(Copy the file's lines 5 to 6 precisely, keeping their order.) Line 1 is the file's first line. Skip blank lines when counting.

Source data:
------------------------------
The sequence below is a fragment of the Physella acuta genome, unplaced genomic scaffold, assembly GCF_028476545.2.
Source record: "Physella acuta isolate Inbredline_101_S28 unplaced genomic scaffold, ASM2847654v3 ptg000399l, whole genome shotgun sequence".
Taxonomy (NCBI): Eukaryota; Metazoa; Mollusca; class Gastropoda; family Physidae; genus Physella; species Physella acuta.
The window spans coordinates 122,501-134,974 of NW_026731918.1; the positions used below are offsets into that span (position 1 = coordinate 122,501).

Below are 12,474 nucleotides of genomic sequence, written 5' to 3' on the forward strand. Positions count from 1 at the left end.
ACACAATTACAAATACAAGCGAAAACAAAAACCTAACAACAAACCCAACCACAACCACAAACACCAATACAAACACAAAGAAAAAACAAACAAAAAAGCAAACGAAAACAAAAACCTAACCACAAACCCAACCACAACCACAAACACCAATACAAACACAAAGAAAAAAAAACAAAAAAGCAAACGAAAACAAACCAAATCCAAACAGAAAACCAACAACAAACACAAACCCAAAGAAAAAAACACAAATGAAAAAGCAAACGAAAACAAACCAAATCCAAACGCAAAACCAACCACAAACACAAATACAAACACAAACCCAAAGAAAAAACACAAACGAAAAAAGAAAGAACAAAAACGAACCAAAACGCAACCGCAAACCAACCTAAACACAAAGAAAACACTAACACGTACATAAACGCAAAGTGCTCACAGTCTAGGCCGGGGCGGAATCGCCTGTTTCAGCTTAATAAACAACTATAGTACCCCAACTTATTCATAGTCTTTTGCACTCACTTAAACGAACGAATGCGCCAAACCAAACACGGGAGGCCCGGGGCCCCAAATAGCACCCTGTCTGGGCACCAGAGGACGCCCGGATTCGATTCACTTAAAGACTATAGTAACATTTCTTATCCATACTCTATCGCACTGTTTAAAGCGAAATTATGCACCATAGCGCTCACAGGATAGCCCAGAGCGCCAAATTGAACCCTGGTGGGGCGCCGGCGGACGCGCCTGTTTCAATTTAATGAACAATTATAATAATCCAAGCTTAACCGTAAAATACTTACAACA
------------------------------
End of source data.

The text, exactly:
Below are 12,474 nucleotides of genomic sequence, written 5' to 3' on the forward strand. Positions count from 1 at the left end.
ACACAATTACAAATACAAGCGAAAACAAAAACCTAACAACAAACCCAACCACAACCACAAACACCAATACAAACACAAAGAAAAAACAAACAAAAAAGCAAACGAAAACAAAAACCTAACCACAAACCCAACCACAACCACAAACACCAATACAAACACAAAGAAAAAAAAACAAAAAAGCAAACGAAAACAAACCAAATCCAAACAGAAAACCAACAACAAACACAAACCCAAAGAAAAAAACACAAATGAAAAAGCAAACGAAAACAAACCAAATCCAAACGCAAAACCAACCACAAACACAAATACAAACACAAACCCAAAGAAAAAACACAAACGAAAAAAGAAAGAACAAAAACGAACCAAAACGCAACCGCAAACCAACCTAAACACAAAGAAAACACTAACACGTACATAAACGCAAAGTGCTCACAGTCTAGGCCGGGGCGGAATCGCCTGTTTCAGCTTAATAAACAACTATAGTACCCCAACTTATTCATAGTCTTTTGCACTCACTTAAACGAACGAATGCGCCAAACCAAACACGGGAGGCCCGGGGCCCCAAATAGCACCCTGTCTGGGCACCAGAGGACGCCCGGATTCGATTCACTTAAAGACTATAGTAACATTTCTTATCCATACTCTATCGCACTGTTTAAAGCGAAATTATGCACCATAGCGCTCACAGGATAGCCCAGAGCGCCAAATTGAACCCTGGTGGGGCGCCGGCGGACGCGCCTGTTTCAATTTAATGAACAATTATAATAATCCAAGCTTAACCGTAAAATACTTACAACA